Racing fans aren’t your typical breed of diehards.
This isn’t baseball where you’re lucky to go to one stadium to watch your team play half of their games. This isn’t football where you can grab a piece of your team’s garb at any corner store. This isn’t basketball where you can piece together a pick-up game with a hoop, a ball and a couple of strangers at the YMCA.
Racing fans follow their favorite drivers to the ends of the country, from the Monster Mile in Dover, Del., to the road course of Infineon Raceway in Sonoma, Calif. Race fans search specialty shops on the road and the internet to find the latest in memorabilia and apparel. And as for jumping in a car and racing for themselves, law enforcement frowns on taking your Chevy Impala to track speeds on the freeway.
Instead, race fans have to search for other ways of fulfilling their racing dreams like video games, go-karts or a fantasy-like trip to driving experiences.
That’s precisely what I did in an effort to get closer to what it’s like for a NASCAR driver to take a lap at 190 miles per hour as they will March 4-6 at Las Vegas Motor Speedway for the Stratosphere Pole Day, Sam’s Town 300 and Kobalt Tools 400.
I don’t have much race experience so it was vital to enlist some help. Fortunately, Las Vegas is home to a few NASCAR drivers. Unfortunately, Kyle and Kurt Busch weren’t available/didn’t answer my annoying e-mails.
But, we hit the jackpot in finding Taylor Barton. The NASCAR K&N Pro Series West driver is not just an up-and-coming racer, but his family happens to own Las Vegas Mini Grand Prix. Oh, and he happened to beat Kyle Busch several times at LVMS’s Bullring.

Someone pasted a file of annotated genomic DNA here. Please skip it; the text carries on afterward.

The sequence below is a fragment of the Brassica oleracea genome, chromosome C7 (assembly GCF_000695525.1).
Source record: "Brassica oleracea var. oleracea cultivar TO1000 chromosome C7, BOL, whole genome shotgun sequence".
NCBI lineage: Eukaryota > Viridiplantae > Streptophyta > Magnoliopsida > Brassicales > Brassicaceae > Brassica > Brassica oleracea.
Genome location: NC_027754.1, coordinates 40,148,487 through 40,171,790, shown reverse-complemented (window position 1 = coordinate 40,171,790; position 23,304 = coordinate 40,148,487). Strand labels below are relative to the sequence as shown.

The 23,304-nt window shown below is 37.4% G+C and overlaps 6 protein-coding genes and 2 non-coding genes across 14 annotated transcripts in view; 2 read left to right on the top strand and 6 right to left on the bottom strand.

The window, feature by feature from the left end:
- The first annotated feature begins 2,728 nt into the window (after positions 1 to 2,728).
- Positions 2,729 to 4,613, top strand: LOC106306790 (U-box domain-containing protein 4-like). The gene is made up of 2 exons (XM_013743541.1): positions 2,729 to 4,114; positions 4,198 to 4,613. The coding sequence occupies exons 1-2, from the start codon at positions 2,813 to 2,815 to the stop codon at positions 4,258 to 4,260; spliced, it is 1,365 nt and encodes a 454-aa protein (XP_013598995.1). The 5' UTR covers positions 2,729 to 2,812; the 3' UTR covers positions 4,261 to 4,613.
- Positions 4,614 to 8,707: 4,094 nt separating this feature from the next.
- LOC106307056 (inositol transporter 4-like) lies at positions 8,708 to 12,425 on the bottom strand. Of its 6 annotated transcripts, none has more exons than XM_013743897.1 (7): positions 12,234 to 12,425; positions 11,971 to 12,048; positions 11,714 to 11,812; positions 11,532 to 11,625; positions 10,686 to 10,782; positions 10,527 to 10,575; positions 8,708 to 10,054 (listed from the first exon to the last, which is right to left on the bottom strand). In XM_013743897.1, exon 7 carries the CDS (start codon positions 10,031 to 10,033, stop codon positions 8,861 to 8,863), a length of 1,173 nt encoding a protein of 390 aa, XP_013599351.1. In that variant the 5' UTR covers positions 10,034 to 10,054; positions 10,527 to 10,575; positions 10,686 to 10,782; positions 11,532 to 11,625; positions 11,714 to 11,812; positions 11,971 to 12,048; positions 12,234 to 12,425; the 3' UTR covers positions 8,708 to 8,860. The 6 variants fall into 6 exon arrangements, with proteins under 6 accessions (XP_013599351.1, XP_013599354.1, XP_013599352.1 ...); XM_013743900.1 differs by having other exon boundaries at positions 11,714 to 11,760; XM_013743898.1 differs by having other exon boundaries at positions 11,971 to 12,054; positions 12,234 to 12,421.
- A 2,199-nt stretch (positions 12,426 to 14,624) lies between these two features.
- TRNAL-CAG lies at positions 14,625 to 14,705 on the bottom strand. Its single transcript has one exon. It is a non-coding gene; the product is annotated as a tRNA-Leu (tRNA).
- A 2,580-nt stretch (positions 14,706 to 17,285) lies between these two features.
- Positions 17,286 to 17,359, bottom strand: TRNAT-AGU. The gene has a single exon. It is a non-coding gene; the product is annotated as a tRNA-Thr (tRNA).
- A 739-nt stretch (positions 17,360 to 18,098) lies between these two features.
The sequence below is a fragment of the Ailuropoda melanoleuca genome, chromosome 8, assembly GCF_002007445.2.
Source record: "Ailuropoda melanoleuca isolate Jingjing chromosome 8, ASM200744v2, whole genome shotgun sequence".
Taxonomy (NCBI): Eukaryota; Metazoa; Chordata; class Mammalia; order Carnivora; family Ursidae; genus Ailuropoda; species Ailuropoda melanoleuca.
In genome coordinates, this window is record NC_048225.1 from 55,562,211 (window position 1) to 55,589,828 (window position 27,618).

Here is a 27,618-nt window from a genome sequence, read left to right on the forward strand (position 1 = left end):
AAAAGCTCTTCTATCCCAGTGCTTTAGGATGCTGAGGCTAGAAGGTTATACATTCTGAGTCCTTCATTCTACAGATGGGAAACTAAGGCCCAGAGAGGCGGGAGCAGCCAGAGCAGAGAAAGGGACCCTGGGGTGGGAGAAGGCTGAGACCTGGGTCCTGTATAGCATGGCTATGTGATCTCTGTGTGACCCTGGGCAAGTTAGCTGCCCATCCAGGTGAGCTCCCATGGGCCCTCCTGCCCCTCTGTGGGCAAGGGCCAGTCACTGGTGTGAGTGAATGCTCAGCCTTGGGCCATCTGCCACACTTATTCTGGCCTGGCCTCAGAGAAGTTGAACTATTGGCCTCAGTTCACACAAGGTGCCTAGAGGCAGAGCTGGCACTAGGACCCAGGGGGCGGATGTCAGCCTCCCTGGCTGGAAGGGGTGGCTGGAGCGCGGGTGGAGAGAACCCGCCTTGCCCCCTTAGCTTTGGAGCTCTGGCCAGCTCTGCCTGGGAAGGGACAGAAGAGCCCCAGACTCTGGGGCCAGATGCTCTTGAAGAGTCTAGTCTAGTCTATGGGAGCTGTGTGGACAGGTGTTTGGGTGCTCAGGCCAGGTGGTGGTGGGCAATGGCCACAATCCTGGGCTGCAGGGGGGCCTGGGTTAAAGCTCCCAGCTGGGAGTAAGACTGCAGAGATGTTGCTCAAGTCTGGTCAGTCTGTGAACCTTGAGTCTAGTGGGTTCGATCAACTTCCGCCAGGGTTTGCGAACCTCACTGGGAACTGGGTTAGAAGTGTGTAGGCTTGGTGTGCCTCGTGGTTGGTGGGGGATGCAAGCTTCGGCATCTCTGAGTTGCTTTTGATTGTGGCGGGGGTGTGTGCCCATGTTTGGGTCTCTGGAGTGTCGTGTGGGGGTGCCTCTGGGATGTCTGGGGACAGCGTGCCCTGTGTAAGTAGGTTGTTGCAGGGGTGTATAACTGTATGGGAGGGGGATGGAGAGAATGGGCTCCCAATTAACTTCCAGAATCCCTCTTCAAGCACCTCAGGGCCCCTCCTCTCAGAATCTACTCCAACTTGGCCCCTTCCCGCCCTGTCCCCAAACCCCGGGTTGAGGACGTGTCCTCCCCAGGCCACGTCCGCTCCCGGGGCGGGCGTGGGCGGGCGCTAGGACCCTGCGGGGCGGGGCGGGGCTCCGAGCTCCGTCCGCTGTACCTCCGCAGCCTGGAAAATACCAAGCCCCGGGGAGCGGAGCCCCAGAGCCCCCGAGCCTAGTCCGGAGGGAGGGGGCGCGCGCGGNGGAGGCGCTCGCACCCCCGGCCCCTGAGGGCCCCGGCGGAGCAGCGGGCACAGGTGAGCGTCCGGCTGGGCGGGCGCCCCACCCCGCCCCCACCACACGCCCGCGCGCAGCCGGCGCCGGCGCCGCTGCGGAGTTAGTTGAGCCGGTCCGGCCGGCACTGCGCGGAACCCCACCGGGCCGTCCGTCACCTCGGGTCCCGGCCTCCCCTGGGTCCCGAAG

Professional race car drivers usually spend years learning the art of racing, starting from go-karts or Bandoleros before working their way up to dirt tracks and finally some form of stock cars or open-wheel cars. I attempted to streamline that process of 10-15 years down to about three or four hours.
Barton took the “Rocky” route with me, replacing the hanging, frozen carcasses of cows with the arcade version of “The Fast and Furious.” Now, I’ve never been a slouch when it comes to video games, having put the whooping on my friends in just about any game involving sports, but with Barton standing nearby in his full racing suit there was an intimidation factor.
Luckily, minus a few virtual scrape-ups with oncoming traffic, I aced the course and nosed my way into first place. But during this lesson I took a mental note of something that would prove useful later on: “The more you turn your car in the corners, the slower you’ll go,” Barton said.
The tip doesn’t mean much in a less-than-realistic video game, but it would carry more weight on my next mission: the go-kart track.
I managed to maneuver around the track well enough to lap the fresh-faced children out there, but Barton was quick to point out that I was more chaos on wheels than a race pro.
Instead of gliding through corners, hitting the exact accelerating and decelerating spots, I drifted through turns with the heated rubber tires barely keeping me from losing control. After a few tweaks of my approach, I glided through the corners as if I was on rails.
Again, I boiled down what would have been years and several championships for professional drivers to about 30 laps.